I Can’t Blame Them

The problems which have given rise to the riots in England are the consequence of decades of policies from the progressive establishment, that is the two major parties, the media and the intellectual elites.

A culture has been created which makes no value judgements, which absolutely rejects even the notion of moral absolutes, which has destroyed the notion of the family as a social structure to be defended and promoted, which has undermined the very concept of personal responsibility.

In the face of the signs of a disintegrating society we find Harriet Harman, Deputy Leader of the Labour Party, laying blame for the riots on “the cuts.” Never mind that the cuts have not yet come into effect, can anyone seriously believe that the children trashing shops in Enfield were doing so because their local library was under threat? Did the Birmingham thugs who deliberately drove a car at a group of men and killed three of them do so because their local swimming pool just might close?

Sleazy politicians will take any event and attempt to turn it to what they see as their own party political advantage.

Harman is merely the standard bearer for progressive apologists who see this as an opportunity to promote their own failed policies which have caused the crisis. In coming days we shall hear even more like Harman. To react to the present crisis by advocating more progressive policies is as responsible as saying to an alcoholic, “You know your problem, you haven’t had enough whisky.”

Christians, however, cannot blame politicians, academics or the media elites. We have our own progressives who have taken the reins of power in the church. No doubt they too will soon be excusing the rioters. Not condoning of course, but understanding “where they are coming from.” The blame will lie with society and of course, government policies.

The blame lies immediately with the perpetrators. There are millions of young people in Britain who did not riot over the last few days, who went to work, who contributed to family life, who cared about others. To blame poverty for the riots is to insult the people, like those of my parish, who face enormous problems and deal with them. what they don’t choose to do is to burn, destroy, steal and terrorise.

After the perpetrators it lies with a church which is squeamish about Christianity. The New Testament teaches us about personal responsibility, about earning and showing respect, about caring for the family, about upholding standards of morality, about naming wrong instead of excusing it. If the church doesn’t proclaim the standards we find in Scripture how can we expect others to uphold them?

Church leaders have been agonising over the plight of every victim group imaginable; they have shouldered each other aside to get on TV to pontificate on the wickedness of bankers, they have decreed environmental laxity a sin, they have wrung their hands over the correct labelling of goods from Israel, and all
the while our society and culture has been sinking into a quicksand of moral relativism.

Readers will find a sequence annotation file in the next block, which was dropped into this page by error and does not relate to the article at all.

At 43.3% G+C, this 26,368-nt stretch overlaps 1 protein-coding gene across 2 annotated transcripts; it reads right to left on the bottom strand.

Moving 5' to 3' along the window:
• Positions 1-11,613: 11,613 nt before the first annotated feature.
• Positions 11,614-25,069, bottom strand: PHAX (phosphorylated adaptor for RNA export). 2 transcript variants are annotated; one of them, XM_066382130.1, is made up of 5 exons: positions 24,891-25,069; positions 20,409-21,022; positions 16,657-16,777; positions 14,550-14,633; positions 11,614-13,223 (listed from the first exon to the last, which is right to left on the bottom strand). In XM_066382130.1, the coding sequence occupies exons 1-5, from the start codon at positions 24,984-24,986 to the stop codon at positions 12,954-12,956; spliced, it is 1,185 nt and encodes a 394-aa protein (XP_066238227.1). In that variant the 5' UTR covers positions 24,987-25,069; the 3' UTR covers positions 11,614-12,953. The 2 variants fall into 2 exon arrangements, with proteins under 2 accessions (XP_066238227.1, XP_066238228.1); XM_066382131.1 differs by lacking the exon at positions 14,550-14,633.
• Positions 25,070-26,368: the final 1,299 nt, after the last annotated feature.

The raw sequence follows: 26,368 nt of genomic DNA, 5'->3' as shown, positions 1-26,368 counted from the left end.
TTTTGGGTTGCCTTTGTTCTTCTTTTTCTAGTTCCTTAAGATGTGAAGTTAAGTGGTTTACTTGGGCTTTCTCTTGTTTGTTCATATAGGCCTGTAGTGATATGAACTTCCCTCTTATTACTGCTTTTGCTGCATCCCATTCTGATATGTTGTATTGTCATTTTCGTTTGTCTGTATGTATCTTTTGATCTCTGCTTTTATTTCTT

The things they speak out against are, sometimes, worth speaking out about. But they are not vital, they are not the leading questions of the day, they are not important to the majority of the people of Britain. Perhaps to middle-class trend setters desiring to be cutting edge they are. Not to Jim and Jean who work as a labourer and a cleaner, who live in a tenement where they are concerned about their stair being used as a urinal and where they are afraid to let their children out to play. To Jim and Jean the plight of polar bears in the arctic is of secondary importance if that, they have real problems to face.

They want a church which speaks out for the old fashioned values they still hold. Parents staying together to care for their children. Children being encouraged to go to school and learn. Going out to work so that you don’t sponge of others. Trying to do what you know is right, even when the environment is against you.

Thankfully Jim and Jean and others like them don’t riot. Unfortunately neither do they attend a church which doesn’t prioritise them and their problems. They don’t believe in a God who apparently doesn’t care about them. I can’t blame them.

Advertisements

About Campbell

Now retired but once upon a time a parish minister in Glasgow, before that the South West and initially the Black Isle. Been a prison chaplain and lecturer. Still am constantly bemused by the weird world around me.
This entry was posted in Church and tagged , , , , . Bookmark the permalink.

One Response to I Can’t Blame Them

  1. Pingback: I Blame The Parent « I . D O U B T . I T/

Leave a Reply

Fill in your details below or click an icon to log in:

WordPress.com Logo

You are commenting using your WordPress.com account. Log Out / Change )

Twitter picture

You are commenting using your Twitter account. Log Out / Change )

Facebook photo

You are commenting using your Facebook account. Log Out / Change )

Google+ photo

You are commenting using your Google+ account. Log Out / Change )

Connecting to %s